Unit 7 Measurement and Data
Solve problems involving measurement and conversion of measurements from a larger unit to a smaller unit.
MGSE4.MD.1 Know relative sizes of measurement units within one system of units
including km, m, cm; kg, g; lb, oz.; l, ml; hr, min, sec.
a. Understand the relationship between gallons, cups, quarts, and pints.
b. Express larger units in terms of smaller units within the same measurement system.
c. Record measurement equivalents in a two column table.
MGSE4.MD.2 Use the four operations to solve word problems involving distances, intervals of time, liquid volumes, masses of objects, and money, including problems involving simple fractions or decimals, and problems that require expressing measurements given in a larger unit in terms of a smaller unit. Represent measurement quantities using diagrams such as number line diagrams that feature a measurement scale.
MGSE4.MD.3 Apply the area and perimeter formulas for rectangles in real world and mathematical problems. For example, find the width of a rectangular room given the area of
the flooring and the length, by viewing the area formula as a multiplication equation with an unknown factor.
MGSE4.MD.8 Recognize area as additive. Find areas of rectilinear figures by decomposing them into non-overlapping rectangles and adding the areas of the non overlapping parts, applying this technique to
solve real world problems. Represent and interpret data.
MGSE4.MD.4 Make a line plot to display a data set of measurements in fractions of a unit ( , , ). Solve problems involving addition and subtraction of fractions with common denominators by using information presented in line plots. For example, from a line plot, find and interpret the difference in length between the longest and shortest specimens in an insect collection.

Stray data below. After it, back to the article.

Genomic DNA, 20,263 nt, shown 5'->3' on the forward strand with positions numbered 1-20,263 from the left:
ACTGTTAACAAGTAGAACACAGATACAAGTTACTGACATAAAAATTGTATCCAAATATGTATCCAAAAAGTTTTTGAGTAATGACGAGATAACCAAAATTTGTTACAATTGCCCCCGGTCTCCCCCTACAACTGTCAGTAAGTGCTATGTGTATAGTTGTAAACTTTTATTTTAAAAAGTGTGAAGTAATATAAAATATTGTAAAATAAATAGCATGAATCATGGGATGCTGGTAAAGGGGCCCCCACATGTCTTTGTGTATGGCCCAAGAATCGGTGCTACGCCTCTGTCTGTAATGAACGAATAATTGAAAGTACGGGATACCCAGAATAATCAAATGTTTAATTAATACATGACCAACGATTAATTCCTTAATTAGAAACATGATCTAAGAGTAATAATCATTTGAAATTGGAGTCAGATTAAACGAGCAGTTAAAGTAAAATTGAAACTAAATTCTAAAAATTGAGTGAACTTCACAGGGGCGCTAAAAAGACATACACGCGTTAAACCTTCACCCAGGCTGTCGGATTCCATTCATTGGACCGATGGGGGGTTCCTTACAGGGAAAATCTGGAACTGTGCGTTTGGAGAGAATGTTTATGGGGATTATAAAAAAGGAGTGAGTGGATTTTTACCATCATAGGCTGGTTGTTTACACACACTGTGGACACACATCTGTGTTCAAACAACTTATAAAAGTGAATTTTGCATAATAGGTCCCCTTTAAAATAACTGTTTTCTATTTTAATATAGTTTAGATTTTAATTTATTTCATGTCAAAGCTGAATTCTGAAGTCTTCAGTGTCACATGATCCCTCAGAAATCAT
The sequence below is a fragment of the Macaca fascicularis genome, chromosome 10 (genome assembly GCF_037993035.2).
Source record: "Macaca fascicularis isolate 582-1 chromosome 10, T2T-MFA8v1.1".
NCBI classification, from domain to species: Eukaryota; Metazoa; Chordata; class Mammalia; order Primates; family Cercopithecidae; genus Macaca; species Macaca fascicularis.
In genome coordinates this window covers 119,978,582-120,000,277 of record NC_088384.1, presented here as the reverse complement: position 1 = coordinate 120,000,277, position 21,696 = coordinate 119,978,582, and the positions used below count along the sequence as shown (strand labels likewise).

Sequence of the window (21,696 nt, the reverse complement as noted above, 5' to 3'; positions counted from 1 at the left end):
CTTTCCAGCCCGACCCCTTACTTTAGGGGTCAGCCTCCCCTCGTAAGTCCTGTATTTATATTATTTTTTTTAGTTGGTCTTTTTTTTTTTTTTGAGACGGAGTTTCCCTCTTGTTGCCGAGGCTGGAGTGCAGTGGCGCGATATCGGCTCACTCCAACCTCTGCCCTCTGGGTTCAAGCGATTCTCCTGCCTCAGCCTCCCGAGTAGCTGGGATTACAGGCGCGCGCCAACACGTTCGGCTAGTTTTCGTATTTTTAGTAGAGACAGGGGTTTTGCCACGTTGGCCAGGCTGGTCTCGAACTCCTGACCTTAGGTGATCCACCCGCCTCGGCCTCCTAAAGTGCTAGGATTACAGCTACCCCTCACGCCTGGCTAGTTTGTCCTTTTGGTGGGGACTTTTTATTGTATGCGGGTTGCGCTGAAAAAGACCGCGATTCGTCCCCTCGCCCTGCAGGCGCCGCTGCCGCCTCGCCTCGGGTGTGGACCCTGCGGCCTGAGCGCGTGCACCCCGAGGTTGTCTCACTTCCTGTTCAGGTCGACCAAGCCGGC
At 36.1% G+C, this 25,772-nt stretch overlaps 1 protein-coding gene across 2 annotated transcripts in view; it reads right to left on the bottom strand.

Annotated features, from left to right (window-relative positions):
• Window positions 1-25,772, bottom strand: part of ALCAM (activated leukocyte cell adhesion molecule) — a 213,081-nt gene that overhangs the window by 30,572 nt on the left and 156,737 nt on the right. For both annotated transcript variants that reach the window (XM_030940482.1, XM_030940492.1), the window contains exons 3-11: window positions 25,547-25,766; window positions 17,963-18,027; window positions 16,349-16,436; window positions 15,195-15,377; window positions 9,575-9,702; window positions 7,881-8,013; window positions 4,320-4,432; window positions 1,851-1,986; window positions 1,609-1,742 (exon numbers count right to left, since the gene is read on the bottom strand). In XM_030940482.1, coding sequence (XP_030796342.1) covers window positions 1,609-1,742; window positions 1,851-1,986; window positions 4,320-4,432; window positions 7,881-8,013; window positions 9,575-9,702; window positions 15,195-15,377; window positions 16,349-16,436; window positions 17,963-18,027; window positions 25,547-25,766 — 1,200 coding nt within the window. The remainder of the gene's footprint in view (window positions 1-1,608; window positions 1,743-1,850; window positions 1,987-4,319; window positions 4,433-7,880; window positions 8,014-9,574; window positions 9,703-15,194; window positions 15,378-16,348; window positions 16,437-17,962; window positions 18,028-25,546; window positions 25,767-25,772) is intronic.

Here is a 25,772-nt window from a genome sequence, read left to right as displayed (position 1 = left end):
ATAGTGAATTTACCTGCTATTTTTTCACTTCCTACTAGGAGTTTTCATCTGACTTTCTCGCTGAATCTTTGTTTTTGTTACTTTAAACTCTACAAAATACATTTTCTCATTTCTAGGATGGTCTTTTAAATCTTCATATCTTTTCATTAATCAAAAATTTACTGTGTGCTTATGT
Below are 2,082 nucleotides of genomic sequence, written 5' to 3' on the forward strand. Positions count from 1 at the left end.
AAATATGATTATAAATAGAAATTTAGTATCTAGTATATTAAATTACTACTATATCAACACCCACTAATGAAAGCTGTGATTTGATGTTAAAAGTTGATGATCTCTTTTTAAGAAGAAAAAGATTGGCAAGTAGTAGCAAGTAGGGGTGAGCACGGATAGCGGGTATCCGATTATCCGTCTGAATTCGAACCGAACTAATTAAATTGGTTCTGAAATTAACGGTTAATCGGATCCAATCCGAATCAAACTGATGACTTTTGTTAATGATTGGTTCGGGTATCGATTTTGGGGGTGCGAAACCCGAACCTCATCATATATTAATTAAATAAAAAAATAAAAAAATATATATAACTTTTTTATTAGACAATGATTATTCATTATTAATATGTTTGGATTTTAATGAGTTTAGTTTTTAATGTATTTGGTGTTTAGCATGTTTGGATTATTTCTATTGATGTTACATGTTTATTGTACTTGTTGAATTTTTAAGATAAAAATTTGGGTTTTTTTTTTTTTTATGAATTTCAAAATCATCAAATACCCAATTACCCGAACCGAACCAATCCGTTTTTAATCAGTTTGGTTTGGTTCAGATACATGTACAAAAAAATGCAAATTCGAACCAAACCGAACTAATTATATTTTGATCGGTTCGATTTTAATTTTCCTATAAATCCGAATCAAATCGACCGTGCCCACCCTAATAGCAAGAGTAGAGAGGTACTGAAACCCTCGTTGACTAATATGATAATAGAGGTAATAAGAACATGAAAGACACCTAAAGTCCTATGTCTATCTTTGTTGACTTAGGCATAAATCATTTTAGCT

Geometric Measurement: understand concepts of angle and measure angles.
MGSE4.MD.5 Recognize angles as geometric shapes that are formed wherever two rays share a common endpoint, and understand concepts of angle measurement:
a. An angle is measured with reference to a circle with its center at the common endpoint of the rays, by considering the fraction of the circular arc between the points where the two rays intersect the circle. An angle that turns through 1/360 of a circle is called a “one-degree angle," and can be used to measure angles.
b. An angle that turns through n one degree angles is said to have an angle measure of n degrees.
MGSE4.MD.6 Measure angles in whole number degrees using a protractor. Sketch angles of specified measure.
MGSE4.MD.7 Recognize angle measure as additive. When an angle is decomposed into non-overlapping parts, the angle measure of the whole is the sum of the angle measures of the parts. Solve addition and subtraction problems to find unknown angles on a diagram in real world and mathematical problems, e.g., by using an equation with a symbol or letter for the unknown angle measure.
Advanced level 4.2 Unit Three Multiplying and Dividing with decimals